Case Study 4:

The African American Ghetto in the United States

Seminar Presentations:

Tobias Brinkmann: “Shifting ‘Ghettos’: Established Jews, Immigrant Jews and African-Americans in Chicago 1880-1960”
Friday, March 20, 2015

Jeffrey D. Gonda: “The American Ghetto as an International Human Rights Crisis, 1945-1948”
Monday March 30, 2015

Brian Purnell: “Unmaking the Ghetto: Community Organizing, Economic Development, Neighborhood Revitalization and Persistent Social Inequality in Bedford-Stuyvesant since the 1960s”
Friday, April 10, 2015

Stephen Robertson: “What Was Life Like in 1920s Harlem?”
Tim Cole: “Reshaping the City: The Ghetto and Jewish and Non-Jewish Space”

Friday, April 24, 2015

Segregated African American housing in Chicago

With fascism on the rise in Europe, the ghettoization of African Americans in the United States gained its sharpest expression in Northern cities during the 1920s and 1930s. Contemporary U.S. ghettos—nearly all-black areas within the nation’s cities—reflected the impact of white racial hostility in the wake of the Great Migration; the African Americans' quest for freedom, work, and social justice; and, perhaps most importantly, the rise of new classes and social relations within the black community.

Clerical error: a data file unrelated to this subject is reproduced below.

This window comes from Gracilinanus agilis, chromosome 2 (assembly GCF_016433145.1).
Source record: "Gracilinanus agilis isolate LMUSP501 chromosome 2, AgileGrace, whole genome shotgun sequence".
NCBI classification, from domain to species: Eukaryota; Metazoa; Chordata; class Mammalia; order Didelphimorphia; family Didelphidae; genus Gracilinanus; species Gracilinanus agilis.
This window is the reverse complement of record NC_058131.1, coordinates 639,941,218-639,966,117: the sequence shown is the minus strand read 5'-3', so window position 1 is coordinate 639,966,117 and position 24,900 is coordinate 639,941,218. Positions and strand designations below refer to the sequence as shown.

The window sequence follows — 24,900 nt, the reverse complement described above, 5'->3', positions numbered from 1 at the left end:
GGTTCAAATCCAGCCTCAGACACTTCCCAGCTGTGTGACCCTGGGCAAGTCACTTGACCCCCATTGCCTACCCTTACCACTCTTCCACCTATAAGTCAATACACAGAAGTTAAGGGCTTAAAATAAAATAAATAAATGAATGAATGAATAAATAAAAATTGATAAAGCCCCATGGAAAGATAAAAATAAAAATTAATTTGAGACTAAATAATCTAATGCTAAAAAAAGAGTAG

As late as 1910, nearly 90 percent of the nation's black population lived in the South, and less than 22 percent of Southern blacks lived in cities. Under the impact of World War I, however, up to one million blacks left the South followed by an additional 800,000 to one million during the 1920s. New York, Chicago, and Philadelphia absorbed the largest numbers. By 1920, two-thirds of Manhattan's black population lived in Harlem, and similar patterns of housing segregation prevailed in other cities. Racial violence reinforced residential segregation and highlighted the growing spatial expression of America’s "Race Problem." During the Great Depression and World War II, high rates of black unemployment and the emergence of New Deal housing programs like the Federal Housing Administration and the Works Projects Administration helped to deepen established patterns of spatial separation.